Also on British shores, the Dunlop Radical UK Cup title was another that wasn’t won until the finale with Tony Wells and James Littlejohn going from fourth to first during the final weekend of the 2012 season at Snetterton. The series - which features a Masters Class for drivers using the Radical SR8 and a Supersport Class for the Radical SR3 – featured bumper grids throughout the campaign, most notably for the events at Spa, Silverstone and Donington which saw the UK series race alongside its European counterpart. Heading into the final rounds of the year it was Supersport driver Colin Noble who held the points lead but the championship momentum was with Masters duo Wells and Littlejohn after they took victory in the penultimate meeting of the year at Donington. The pair duly won the first race on the final weekend of racing when Littlejohn battled ahead of fellow title contender Zac Chapman to ensure that the championship wouldn’t be decided until the final race. Needing to win to take the title, Wells edged out Manhal Allos to secure victory in the final race of the year by just a second – taking the championship crown in the process.

As has become the norm, the Dunlop MSA British Touring Car Championship featured a dramatic battle for championship honours as Honda drivers Gordon Shedden and Matt Neal went up against the MG of Jason Plato in the race for the crown. After 30 races around the UK it was Shedden who emerged on top of the pile to lift the title for the first time; the Scot winning on eight occasions to beat outgoing champion Neal by 21 points with Plato left to settle for third. The three title protagonists shared 19 wins between them, while there were also wins for Rob Collard, Mat Jackson, Andrew Jordan, Dave Newsham, Aron Smith and Frank Wrathall – the final three all winning for

the first time. It would prove to be a big season for the series as many of the leading teams switched to cars built to the BTCC’s Next Generation Touring Car regulations – with 22 of the 30 race wins going to NGTC-spec cars. Those cars were all fitted with Dunlop’s latest 18–inch tyre, which proved to be a strong performer in all conditions.

Supercar Showdown Back in Europe meanwhile, the Supercar Challenge powered by Dunlop again featured its usual eclectic mix of machinery, all of which were competing on Dunlop tyres. The overall title would be decided in dramatic fashion between GT Division title winner Barry Maessen and Sport II Division champion Rob Nieman – both of whom ended the year having scored 289 points in their respective classes. As a result, the overall championship was decided on race wins, with seven successes for Maessen at the wheel of his Dodge Viper SRT10 GT3 being enough to beat Nieman, who won five times in class in his Renault Clio. Elsewhere, Super GT honours went to Porsche driver Diederick Sijthoff while there was success in GTB for Aston Martin racer Kees Kreijne. Koen Bogaerts and Pieter van Soelen clinched the Supersport Division crown by a single point in their BMW after edging out brothers Ferry and Robin Monster while Sports Division 1 was also won by BMW drivers; John van der Voort and Priscilla Speelman being victorious in their BMW 1 Series. The 2013 calendar for the series has already been revealed, confirming a race in Slovakia for the first time at the Slovakia Ring near Bratislava.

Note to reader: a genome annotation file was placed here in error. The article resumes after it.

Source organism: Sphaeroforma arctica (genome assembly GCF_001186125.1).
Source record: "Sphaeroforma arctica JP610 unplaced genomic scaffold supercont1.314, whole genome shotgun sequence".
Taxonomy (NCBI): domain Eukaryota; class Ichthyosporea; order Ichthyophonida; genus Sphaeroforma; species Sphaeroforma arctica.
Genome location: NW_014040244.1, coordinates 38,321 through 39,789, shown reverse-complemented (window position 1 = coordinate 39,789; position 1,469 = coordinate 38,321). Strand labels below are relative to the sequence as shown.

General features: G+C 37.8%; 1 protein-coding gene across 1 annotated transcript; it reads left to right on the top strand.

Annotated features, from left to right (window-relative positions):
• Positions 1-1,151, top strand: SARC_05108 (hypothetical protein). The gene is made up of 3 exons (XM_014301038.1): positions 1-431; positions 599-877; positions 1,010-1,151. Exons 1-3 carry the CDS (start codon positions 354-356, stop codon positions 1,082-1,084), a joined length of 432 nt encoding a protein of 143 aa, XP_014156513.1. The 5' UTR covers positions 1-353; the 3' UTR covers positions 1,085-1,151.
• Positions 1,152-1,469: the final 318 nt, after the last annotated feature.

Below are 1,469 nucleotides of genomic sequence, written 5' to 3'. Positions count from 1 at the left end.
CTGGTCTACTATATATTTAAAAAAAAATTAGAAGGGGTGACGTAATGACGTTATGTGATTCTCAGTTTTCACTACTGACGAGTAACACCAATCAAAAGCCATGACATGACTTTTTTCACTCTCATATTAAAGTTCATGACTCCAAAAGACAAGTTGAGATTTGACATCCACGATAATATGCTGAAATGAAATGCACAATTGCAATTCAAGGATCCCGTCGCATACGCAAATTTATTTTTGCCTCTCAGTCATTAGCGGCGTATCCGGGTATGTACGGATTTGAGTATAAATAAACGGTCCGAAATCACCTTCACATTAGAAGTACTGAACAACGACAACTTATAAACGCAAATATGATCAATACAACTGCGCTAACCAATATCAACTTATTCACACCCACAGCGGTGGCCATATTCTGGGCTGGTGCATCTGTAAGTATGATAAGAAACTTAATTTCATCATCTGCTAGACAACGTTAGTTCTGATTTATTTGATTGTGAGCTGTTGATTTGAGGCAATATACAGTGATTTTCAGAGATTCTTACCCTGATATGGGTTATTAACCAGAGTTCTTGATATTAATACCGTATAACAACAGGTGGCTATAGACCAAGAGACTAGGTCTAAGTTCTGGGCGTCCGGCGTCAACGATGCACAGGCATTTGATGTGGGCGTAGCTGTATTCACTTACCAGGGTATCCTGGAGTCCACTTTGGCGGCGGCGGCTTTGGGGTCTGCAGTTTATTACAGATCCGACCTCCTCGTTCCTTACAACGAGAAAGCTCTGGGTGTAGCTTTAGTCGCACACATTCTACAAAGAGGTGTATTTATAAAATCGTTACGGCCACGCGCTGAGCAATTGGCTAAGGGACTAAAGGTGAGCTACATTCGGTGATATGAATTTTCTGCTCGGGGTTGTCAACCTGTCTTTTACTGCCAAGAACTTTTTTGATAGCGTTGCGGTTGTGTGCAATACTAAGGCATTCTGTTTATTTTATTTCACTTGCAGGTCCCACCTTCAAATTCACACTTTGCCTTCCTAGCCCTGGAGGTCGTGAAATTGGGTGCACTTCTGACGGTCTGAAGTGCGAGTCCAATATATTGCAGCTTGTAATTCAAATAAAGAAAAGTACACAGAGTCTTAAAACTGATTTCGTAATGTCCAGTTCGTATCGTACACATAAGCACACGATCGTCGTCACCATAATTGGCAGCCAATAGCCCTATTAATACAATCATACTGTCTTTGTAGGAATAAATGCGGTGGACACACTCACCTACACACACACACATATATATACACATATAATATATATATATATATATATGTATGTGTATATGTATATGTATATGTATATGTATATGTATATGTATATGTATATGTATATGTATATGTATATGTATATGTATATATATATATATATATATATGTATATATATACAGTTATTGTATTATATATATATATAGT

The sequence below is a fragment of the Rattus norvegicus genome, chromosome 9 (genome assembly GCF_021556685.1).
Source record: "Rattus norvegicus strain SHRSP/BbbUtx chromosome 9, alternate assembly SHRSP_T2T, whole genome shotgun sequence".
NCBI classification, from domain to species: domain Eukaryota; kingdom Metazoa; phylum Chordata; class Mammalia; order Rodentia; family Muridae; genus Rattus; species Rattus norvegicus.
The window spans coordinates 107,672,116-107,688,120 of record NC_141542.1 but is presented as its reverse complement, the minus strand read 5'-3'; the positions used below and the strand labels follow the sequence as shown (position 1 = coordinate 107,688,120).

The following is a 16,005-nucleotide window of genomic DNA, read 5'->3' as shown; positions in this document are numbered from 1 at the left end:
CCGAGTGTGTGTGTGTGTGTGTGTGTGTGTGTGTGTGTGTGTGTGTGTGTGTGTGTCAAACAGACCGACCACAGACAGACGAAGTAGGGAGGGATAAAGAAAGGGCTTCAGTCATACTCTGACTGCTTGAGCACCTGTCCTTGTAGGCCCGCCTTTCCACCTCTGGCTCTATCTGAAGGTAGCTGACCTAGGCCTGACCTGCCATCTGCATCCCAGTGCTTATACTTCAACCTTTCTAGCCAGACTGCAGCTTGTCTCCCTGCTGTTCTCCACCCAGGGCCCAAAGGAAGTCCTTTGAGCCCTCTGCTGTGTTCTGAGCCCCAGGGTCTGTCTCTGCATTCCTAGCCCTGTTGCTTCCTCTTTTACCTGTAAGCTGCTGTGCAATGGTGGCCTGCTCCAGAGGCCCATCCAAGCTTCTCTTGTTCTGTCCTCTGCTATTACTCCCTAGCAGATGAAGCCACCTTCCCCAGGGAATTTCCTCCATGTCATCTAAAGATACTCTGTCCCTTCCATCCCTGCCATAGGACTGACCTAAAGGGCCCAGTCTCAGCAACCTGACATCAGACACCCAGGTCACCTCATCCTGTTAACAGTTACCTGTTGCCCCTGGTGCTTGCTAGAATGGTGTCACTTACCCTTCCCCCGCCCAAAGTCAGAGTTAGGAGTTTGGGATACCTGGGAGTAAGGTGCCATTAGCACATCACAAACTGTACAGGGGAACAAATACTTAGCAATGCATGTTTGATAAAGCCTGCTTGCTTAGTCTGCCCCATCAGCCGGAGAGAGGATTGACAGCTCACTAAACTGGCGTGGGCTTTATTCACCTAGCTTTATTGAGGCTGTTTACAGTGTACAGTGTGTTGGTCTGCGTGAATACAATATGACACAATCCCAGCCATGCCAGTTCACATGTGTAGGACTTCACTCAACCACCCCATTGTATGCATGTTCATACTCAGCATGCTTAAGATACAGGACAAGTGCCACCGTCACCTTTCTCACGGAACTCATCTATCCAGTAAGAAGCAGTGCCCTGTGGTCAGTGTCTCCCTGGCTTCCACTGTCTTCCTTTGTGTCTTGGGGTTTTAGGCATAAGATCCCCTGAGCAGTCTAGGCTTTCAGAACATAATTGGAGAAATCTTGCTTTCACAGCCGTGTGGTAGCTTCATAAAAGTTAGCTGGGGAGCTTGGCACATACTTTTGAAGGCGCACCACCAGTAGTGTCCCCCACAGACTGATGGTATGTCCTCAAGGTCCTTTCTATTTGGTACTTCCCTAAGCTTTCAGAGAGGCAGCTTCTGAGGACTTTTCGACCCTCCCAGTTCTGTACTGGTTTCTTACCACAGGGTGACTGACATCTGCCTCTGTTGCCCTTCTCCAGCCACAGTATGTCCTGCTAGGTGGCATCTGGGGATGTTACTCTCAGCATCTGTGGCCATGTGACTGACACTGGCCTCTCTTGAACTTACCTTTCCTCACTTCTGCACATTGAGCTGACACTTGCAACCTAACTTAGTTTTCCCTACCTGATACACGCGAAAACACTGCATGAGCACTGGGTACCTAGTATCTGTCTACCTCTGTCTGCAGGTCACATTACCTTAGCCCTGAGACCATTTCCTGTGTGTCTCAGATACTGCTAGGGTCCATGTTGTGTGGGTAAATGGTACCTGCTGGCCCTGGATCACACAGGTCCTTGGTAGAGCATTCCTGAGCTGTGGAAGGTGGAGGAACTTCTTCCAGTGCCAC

GT OPEN Open all the Way

‘YOU BEAUT!’ At the time of writing, the Australian V8 Supercar Championship – which runs exclusively on Dunlop tyres - has two rounds still to run, four drivers still in contention for the title. Defending champion Jamie Whincup remains the man to beat at the wheel of his Team Vodafone Holden Commodore with a 296 point lead over Ford Performance Racing’s Mark Winterbottom. Whincup’s team-mate Craig Lowndes and Will Davison in the second FPR car are also still in contention but Whincup remains the overwhelming favourite to lift the crown for a fourth time. His apparent march towards the title came on the back of eleven wins in 26 starts, including a hat-trick at Yas Marina in the Abu Dhabi GP support event and a dramatic success alongside Paul Dumbrell at Bathurst when he saw off the challenge of David Reynolds to win by just three-tenths of a second. Whincup’s victory in the third race at Yas Marina also marked the 100th for the Holden VE Commodore – making it the first model in series history to reach the mark. Showing the strength at the front of the field, the four title contenders had shared 25 of the 26 wins, with Shane van Gisbergen the only other regular driver to have taken to the top step of the podium.